In Orlando, Big Brother really is watching.
That's something Joe E. Haywood, a 29-year-old from Florida, found out earlier this week after a police officer monitoring the feed from an electrical pole-mounted camera allegedly caught him smoking pot.
A police sergeant monitoring the camera spotted the suspect and his two buddies allegedly lighting up outside an apartment building near the corner of South Terry Avenue and West South Street, an area known for drug activity, according to WKMG Local 6. When officers arrived on the scene, they allegedly found Haywood in the process of swallowing the joint.
Haywood was booked Tuesday morning into the Orange County Jail on the charge of possession of cannabis under 20 grams, as well as tampering with physical evidence, according to the arrest report. He was released on bond and is currently awaiting trial.
The camera on South Terry Avenue is part of a city-wide initiative called I.R.I.S. (Innovative Response to Improve Safety) launched in 2008. According to the city's website, specially-trained police are able to monitor the cameras 24 hours a day from a command center.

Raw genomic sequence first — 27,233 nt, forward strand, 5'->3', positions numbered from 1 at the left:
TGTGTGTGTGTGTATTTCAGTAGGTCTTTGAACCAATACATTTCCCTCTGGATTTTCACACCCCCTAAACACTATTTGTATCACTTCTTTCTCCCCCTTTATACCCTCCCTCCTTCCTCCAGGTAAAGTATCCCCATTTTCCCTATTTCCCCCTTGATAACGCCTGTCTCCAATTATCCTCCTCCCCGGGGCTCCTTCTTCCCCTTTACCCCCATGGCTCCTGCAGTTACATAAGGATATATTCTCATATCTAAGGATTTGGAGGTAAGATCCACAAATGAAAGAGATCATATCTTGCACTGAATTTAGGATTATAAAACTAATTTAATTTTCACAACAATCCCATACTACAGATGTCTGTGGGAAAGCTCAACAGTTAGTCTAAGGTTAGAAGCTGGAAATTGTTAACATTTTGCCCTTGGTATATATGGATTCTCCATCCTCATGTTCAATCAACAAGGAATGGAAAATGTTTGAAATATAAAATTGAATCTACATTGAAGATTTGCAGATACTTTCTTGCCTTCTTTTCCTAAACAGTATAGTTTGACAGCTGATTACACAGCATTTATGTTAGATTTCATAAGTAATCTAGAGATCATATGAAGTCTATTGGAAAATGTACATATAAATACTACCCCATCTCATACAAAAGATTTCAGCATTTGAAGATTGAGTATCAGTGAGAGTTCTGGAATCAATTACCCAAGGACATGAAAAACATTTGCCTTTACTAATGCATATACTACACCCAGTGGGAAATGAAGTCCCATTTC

“We are entering a new era of community policing– an era in which the power of pixels can make us a safer city,” Orlando Mayor Buddy Dyer said, according to website.
While the cameras have been used to double-check footage after a crime was reported, Local 6 reporter Nick VinZant said he had not heard of a case where an officer witnessed a crime in progress and moved to arrest the suspect red-handed.
Cameras that specifically monitor criminal behavior on the streets were the subject of a four-year study released by the Urban Institute's Justice Policy Center in 2011, the Baltimore Sun reports. Focusing on pilot programs in Baltimore, Chicago and Washington D.C., the study found that the added surveillance did decrease crime in Baltimore and Chicago.
One Wisconsin police chief is so happy with the cameras' success that he's trying to add more to the street.
Madison Police Chief Noble Wray told the Wisconsin State Journal that while the city already is outfitted with 118 cameras, "We need to have more," he said.